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If a simple server side solution with "changing urls", like:

"http://url1?expire2008_10_20" that becomes "http://url1?expire2008_10_21" after 24 hours,

is not ok, you can use the following:

Let the server store a cookie on a browser with the last visited time of the link. If there would be a lot of links and maximum cookie length would not be enough, you can

  1. store a session cookie and keep visited data on the server
  2. use flash analogue of cookies - Local Shared Object

Also place a code that randomizes the url for the client if the last visited time is expired.

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I believe this is a property of the browser, and so not controllable from the server's side.

One 'hack' might be to append an unused query string on the end of links, and rotate them periodically. Although this means that the length of the 'visited' state for a particular client depends upon when the query string rotates rather than a fixed period of time.

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Changing how links work will generally confuse and/or upset your users. It is a sure-fire way to lower the perceived usability of your site.

What are you really trying to accomplish?

If you have subpages in your site that change (pointing to new content) your users will figure that out. If you've got a shiny new article from two or three levels deep in your page structure, add a what's new section with a link on your main page if it's that important. (Or send an notice with a link in an email, or...)

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Is it enough to just format the :visited CSS property of the link so that it look as if it was never clicked?

I don't know if you want to keep track of visited links for a while or just display them the same all the time; if the latter, then a simple CSS (as below) would do.

a, a:visited {
     color: blue;
     text-decoration: underline
}

a:hover, a:active {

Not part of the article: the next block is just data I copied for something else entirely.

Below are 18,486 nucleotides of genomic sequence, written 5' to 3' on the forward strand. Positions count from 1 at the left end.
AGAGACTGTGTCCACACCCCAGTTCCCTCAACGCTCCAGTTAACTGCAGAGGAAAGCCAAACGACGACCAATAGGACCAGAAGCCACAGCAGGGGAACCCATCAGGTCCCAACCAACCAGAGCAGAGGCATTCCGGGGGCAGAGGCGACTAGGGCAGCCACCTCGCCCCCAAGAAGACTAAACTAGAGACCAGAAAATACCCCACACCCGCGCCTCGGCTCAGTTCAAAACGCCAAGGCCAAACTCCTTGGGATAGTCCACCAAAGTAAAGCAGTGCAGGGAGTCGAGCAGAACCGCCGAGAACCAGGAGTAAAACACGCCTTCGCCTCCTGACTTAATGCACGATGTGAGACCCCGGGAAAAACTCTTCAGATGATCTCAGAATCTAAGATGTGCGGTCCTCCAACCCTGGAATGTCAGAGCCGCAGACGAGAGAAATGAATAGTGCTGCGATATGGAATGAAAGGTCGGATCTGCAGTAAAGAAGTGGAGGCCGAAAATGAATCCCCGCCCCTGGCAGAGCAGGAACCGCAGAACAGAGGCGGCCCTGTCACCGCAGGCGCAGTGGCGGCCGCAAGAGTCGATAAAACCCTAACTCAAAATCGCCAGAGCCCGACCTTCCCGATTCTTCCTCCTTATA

color: orange;
}

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Change the target page to accept a parameter from a query string, and to set a cookie with an appropriate lifetime to that value.

On the referring page, put some Javascript to check for the existence of the cookie.

If it doesn't exist, have the Javascript add a parameter to the URL with a large random number in it (so the browser's history won't recognise it.)

If it does exist, have the Javascript add a parameter with the same value as the cookie (so the browser's history does recognise it.)

Notes:

  • I assume the target of the link is on the same domain as the referring page. If not, use a redirection page on the same domain.

  • This will only work if the browser's history is as long as your cookie's life. If have a short or no browser history, the client won't display it as visited.

  • Please don't do this! Your users have a good understanding of what "visited" means. don't break it - you will only confuse them.

  • Do you need to consider server-side solutions for people who don't run Javascript?

  • I have not tested this design.

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Maintain a list of urls visited with timestamp to users session.

When the link page loads

  • flush stale urls
  • style links contained in list as visted.
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As the problem purely visualization you don't need to worry about somehow marking the visited links back to unvisited.

Add an onclick handler to you links that changes the link style to resemble visited state. From this handler you can eg. write the link status to a cookie.

Then you can check periodically whether there are links that should not be visible anymore and change the style back to normal.